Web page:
Emerging Issues in Green Criminology: Exploring Power, Justice and Harm

Emerging Issues in Green Criminology: Exploring Power, Justice and Harm

Editors: Reece Walters, Diane Solomon Westerhuis, and Tanya Wyatt
Publisher: Hampshire, UK, New York: Palgrave Macmillan, 2013. 265p.
Reviewer: Christopher J. Moloney | January 2014

Green Criminology, as both: (1) a general perspective for examining the relationships between environmental issues and notions of harm and crime; and, (2) a broad field of research, is rapidly expanding. This fact is evidenced in any number of ways: in the creation of a Green Criminology website whose members hail from countries around the world; in the proliferation of special groups and sessions devoted to the topic of green criminology at criminological and sociological conferences; and, in an increasing number of published articles, books and edited collections that place green criminology and/or environmental crimes and harms front and center. Emerging Issues in Green Criminology: Exploring Power, Justice and Harm is an important new addition to the growing body of empirical and theoretical research devoted to exploring the boundaries of green criminology.

Edited by Reece Walters, Diane Solomon Westerhuis and Tanya Wyatt, Emerging Issues incorporates case studies exploring various environmental harms, crimes, laws and policies that deserve our increasing scholarly, and societal attention. Emerging Issues draws on a variety of scholarly voices with the stated aim of “responding to environmental issues of both global and local concern (1).” In their editors’ introduction, Walters, Westerhuis and Wyatt note that this goal is not met by simple description of “emerging” environmental concerns. Rather, the key distinguishing feature that sets Emerging Issues apart from other green criminology titles is its’ specific focus upon integrating the concepts of power, justice and harm into how we think about, and respond to green crimes/harms of various types.

Emerging Issues, therefore, also comfortably occupies a publicly engaged, even activist, space within the current academic discourse on environmental harms. This is an important contribution in itself with implications for how green criminologists do their work in the future. While Walters, Westerhuis and Wyatt frame their collection’s emphases on power, justice and harm in terms of broadening the theoretical boundaries of green criminology, it is clear that they believe—as do their contributors—that green criminologists have an obligation and enormous potential to contribute to achieving interventions and promoting positive social change within the realm of human/environment relations.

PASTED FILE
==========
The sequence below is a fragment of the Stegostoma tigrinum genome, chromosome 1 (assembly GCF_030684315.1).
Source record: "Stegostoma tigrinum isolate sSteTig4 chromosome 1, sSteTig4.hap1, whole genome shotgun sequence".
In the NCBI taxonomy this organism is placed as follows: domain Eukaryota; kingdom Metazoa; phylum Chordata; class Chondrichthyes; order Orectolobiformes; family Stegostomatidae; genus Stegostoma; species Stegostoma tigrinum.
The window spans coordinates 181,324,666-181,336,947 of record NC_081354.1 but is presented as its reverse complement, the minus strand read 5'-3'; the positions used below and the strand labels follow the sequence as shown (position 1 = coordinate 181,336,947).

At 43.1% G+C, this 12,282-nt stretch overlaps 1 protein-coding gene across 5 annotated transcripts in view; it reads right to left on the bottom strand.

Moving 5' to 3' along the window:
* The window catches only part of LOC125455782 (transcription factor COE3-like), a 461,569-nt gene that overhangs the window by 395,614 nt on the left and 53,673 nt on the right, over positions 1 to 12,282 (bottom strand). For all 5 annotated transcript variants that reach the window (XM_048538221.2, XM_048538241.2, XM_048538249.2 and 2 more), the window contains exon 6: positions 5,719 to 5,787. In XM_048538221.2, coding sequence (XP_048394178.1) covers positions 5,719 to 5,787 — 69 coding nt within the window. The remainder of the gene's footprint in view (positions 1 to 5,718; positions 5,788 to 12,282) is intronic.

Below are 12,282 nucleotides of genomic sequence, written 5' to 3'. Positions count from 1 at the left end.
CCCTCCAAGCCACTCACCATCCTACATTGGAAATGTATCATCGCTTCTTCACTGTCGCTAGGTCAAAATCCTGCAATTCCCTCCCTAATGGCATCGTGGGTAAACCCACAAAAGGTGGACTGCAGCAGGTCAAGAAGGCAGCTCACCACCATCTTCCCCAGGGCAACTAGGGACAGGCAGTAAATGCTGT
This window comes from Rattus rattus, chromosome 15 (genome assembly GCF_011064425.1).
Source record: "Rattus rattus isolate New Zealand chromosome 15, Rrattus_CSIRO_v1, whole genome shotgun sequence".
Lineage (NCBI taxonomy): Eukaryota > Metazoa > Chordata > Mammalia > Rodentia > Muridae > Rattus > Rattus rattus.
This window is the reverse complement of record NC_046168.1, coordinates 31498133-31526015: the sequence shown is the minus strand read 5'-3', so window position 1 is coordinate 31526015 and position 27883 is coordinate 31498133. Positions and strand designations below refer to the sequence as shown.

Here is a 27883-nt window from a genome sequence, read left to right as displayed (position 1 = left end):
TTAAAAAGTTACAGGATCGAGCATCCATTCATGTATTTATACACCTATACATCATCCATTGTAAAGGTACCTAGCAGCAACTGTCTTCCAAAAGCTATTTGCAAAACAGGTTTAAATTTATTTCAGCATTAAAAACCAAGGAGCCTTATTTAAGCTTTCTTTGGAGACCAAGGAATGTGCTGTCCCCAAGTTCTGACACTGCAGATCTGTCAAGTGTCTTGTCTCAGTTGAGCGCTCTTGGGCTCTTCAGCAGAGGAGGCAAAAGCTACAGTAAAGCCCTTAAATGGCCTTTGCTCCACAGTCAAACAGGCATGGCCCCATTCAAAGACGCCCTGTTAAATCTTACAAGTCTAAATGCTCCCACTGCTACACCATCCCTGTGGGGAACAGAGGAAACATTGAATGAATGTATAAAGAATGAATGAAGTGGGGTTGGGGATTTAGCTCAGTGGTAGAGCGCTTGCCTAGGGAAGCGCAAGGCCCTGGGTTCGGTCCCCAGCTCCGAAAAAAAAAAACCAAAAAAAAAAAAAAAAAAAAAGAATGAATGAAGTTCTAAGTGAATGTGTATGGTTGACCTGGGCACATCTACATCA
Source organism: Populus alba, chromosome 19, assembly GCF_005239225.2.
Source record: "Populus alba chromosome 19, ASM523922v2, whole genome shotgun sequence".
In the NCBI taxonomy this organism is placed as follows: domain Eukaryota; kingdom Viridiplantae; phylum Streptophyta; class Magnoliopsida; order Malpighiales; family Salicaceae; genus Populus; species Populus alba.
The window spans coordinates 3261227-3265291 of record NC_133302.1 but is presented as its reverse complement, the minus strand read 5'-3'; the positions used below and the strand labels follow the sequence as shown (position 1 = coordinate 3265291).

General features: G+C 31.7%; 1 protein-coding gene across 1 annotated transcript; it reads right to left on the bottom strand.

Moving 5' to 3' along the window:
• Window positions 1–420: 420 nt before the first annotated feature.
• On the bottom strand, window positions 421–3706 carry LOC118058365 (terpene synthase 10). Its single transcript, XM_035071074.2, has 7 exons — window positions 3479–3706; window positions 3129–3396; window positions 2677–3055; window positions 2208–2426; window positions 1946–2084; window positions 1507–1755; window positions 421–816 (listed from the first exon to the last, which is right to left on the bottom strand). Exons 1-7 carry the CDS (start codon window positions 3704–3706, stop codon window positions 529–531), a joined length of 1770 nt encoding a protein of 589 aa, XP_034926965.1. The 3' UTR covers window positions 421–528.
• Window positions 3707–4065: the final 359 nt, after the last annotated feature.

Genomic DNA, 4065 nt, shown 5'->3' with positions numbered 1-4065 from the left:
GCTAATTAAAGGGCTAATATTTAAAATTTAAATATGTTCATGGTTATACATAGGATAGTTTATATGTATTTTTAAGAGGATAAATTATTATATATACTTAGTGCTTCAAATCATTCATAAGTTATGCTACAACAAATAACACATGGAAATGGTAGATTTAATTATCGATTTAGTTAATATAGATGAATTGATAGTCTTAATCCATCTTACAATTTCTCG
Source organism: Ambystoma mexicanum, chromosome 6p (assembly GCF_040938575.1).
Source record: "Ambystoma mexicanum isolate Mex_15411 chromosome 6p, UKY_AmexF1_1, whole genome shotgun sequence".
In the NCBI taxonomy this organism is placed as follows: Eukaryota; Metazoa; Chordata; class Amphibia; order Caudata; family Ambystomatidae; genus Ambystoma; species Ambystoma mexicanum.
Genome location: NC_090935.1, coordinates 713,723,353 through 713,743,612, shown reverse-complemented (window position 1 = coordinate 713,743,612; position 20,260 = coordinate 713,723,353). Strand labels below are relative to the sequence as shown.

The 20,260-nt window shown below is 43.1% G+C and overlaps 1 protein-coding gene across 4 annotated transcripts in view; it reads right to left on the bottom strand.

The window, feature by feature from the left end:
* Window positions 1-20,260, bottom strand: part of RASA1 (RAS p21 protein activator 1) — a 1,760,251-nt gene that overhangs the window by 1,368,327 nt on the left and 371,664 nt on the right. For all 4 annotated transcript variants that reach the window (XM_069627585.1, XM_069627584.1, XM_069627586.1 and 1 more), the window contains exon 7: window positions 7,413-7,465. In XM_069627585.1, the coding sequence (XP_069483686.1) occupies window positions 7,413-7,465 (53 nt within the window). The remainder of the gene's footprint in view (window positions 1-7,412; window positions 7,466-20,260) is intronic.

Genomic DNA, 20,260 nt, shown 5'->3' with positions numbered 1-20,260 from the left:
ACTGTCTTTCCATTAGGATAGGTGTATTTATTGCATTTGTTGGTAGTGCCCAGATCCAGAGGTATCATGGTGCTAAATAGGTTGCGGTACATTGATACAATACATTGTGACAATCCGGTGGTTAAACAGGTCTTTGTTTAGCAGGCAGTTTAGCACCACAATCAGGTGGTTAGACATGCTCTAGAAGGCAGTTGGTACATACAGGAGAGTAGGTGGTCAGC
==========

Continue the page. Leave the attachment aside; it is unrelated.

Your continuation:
Emerging Issues is divided into 3 parts. While these parts are meant to be distinct, there is topical overlap. For example, wildlife trafficking and wildlife crime is the focus of 3 entries in parts II and III, out of a total of 12 entries in the entire edited collection. Wildlife crimes are certainly interesting and important issues, but one wonders if the collection might have been improved by inclusion of another case study or two on different “emerging” issues, in place of the three that deal with wildlife. And, for that matter, we might enquire if wildlife trafficking truly represents an “emerging” issue in the same ways that E-waste disposal or bio-fuel production do? As far as I can tell, wildlife trafficking has been a well documented, highly publicized, investigated and politically contentious environmental issue for many decades, garnering extensive public concern and policy intervention—and, perhaps most importantly, significant NGO involvement. My point here is not that Emerging Issues suffers because of its inclusion of multiple case studies about wildlife crimes, only that the collection may have been more powerful had it sought harder to push our empirical and theoretical boundaries about what the “emerging” issues are.    

It should also be noted that for all the claims of a “diversity” of voices in Emerging Issues, the contributors hail from North America (3), Western Europe (9) and Australia (4). Again, it would have been nice—though not necessary—to hear from a true diversity of scholars, especially from non-western, developed and developing nations in a collection devoted to “emerging” issues, rather than simply hearing about those issues from the traditional Western, American, European and Australian viewpoints. Still, these quibbles are only minor ones with what is, overall, a very nicely conceptualized and successful collection. As far as the specific contributions in the chapters go, there are three I believe deserve specific mention for their important positive contributions to the discipline of green criminology.